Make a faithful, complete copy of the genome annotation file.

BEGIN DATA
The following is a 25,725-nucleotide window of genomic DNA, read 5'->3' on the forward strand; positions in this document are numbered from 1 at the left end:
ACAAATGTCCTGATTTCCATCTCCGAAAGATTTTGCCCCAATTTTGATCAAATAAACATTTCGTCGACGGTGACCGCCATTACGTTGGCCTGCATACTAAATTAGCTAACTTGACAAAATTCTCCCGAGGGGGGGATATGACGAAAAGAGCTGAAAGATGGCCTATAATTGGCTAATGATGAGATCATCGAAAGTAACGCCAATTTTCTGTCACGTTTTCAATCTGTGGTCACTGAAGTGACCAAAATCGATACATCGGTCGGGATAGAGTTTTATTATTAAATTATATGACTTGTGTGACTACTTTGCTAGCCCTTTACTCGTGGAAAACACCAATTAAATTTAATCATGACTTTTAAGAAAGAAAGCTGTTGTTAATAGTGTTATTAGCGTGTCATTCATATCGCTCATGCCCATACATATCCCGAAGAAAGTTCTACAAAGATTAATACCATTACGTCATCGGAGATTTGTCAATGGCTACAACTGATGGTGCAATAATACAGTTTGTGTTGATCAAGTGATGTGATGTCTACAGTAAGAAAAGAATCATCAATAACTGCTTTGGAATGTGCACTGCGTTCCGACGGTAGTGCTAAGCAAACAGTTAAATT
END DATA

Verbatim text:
The following is a 25,725-nucleotide window of genomic DNA, read 5'->3' on the forward strand; positions in this document are numbered from 1 at the left end:
ACAAATGTCCTGATTTCCATCTCCGAAAGATTTTGCCCCAATTTTGATCAAATAAACATTTCGTCGACGGTGACCGCCATTACGTTGGCCTGCATACTAAATTAGCTAACTTGACAAAATTCTCCCGAGGGGGGGATATGACGAAAAGAGCTGAAAGATGGCCTATAATTGGCTAATGATGAGATCATCGAAAGTAACGCCAATTTTCTGTCACGTTTTCAATCTGTGGTCACTGAAGTGACCAAAATCGATACATCGGTCGGGATAGAGTTTTATTATTAAATTATATGACTTGTGTGACTACTTTGCTAGCCCTTTACTCGTGGAAAACACCAATTAAATTTAATCATGACTTTTAAGAAAGAAAGCTGTTGTTAATAGTGTTATTAGCGTGTCATTCATATCGCTCATGCCCATACATATCCCGAAGAAAGTTCTACAAAGATTAATACCATTACGTCATCGGAGATTTGTCAATGGCTACAACTGATGGTGCAATAATACAGTTTGTGTTGATCAAGTGATGTGATGTCTACAGTAAGAAAAGAATCATCAATAACTGCTTTGGAATGTGCACTGCGTTCCGACGGTAGTGCTAAGCAAACAGTTAAATT